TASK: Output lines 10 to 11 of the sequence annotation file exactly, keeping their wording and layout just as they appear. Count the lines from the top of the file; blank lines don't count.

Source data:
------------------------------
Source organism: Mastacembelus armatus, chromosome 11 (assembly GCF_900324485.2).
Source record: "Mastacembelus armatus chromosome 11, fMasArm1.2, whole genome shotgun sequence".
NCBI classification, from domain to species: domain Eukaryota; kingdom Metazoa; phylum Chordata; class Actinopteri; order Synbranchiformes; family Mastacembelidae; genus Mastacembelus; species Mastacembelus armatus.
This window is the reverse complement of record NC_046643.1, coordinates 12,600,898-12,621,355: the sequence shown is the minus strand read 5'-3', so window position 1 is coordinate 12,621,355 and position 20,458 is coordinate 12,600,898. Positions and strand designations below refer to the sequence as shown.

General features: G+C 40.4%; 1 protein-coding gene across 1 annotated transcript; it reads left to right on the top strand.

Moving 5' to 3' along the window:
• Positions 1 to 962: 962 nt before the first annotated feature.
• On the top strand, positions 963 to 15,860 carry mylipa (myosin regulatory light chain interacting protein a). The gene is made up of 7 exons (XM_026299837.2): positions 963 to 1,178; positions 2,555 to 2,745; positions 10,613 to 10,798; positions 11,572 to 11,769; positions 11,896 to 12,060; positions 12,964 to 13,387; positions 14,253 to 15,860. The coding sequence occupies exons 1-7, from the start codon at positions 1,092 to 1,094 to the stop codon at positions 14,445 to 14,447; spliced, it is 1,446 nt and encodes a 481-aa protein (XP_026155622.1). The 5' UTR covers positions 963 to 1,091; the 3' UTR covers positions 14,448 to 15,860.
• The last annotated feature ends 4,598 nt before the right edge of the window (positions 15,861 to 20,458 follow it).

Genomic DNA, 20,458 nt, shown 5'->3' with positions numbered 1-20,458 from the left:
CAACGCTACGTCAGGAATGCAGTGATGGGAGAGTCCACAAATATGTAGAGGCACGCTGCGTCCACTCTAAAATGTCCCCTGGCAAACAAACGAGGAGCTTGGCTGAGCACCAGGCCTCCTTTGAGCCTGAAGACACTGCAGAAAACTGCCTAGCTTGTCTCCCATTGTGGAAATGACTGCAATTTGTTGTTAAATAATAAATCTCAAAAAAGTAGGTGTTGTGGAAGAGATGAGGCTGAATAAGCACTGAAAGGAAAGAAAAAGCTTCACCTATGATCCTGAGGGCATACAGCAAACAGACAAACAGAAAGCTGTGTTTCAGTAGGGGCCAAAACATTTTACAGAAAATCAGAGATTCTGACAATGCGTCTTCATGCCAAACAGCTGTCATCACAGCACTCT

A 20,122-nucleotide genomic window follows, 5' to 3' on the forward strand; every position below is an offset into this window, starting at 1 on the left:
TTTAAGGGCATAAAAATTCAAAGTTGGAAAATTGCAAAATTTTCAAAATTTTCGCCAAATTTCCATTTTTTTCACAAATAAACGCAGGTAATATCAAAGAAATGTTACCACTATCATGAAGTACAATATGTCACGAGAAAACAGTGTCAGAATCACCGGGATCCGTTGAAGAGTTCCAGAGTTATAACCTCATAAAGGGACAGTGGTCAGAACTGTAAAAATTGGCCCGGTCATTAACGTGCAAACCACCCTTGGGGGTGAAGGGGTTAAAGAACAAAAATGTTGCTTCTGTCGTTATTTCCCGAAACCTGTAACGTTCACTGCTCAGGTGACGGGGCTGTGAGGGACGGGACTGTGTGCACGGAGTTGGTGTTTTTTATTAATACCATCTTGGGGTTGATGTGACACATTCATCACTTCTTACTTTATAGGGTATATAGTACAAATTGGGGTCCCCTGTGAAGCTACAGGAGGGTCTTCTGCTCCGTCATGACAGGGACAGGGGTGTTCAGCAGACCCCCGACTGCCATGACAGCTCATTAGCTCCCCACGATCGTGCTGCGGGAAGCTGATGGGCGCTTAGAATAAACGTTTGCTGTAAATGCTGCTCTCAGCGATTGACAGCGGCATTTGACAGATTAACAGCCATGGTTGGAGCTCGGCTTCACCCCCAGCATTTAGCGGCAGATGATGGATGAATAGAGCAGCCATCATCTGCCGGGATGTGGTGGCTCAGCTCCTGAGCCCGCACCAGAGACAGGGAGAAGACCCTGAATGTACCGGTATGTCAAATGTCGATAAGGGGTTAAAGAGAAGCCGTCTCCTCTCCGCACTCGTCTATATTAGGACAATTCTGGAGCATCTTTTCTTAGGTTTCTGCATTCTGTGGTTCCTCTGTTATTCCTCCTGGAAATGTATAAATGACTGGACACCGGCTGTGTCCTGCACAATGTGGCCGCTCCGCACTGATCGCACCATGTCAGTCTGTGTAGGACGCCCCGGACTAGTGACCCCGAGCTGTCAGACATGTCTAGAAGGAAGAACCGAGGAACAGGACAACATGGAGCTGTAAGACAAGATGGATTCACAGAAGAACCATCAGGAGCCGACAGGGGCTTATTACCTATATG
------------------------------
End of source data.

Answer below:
Genomic DNA, 20,458 nt, shown 5'->3' with positions numbered 1-20,458 from the left:
CAACGCTACGTCAGGAATGCAGTGATGGGAGAGTCCACAAATATGTAGAGGCACGCTGCGTCCACTCTAAAATGTCCCCTGGCAAACAAACGAGGAGCTTGGCTGAGCACCAGGCCTCCTTTGAGCCTGAAGACACTGCAGAAAACTGCCTAGCTTGTCTCCCATTGTGGAAATGACTGCAATTTGTTGTTAAATAATAAATCTCAAAAAAGTAGGTGTTGTGGAAGAGATGAGGCTGAATAAGCACTGAAAGGAAAGAAAAAGCTTCACCTATGATCCTGAGGGCATACAGCAAACAGACAAACAGAAAGCTGTGTTTCAGTAGGGGCCAAAACATTTTACAGAAAATCAGAGATTCTGACAATGCGTCTTCATGCCAAACAGCTGTCATCACAGCACTCT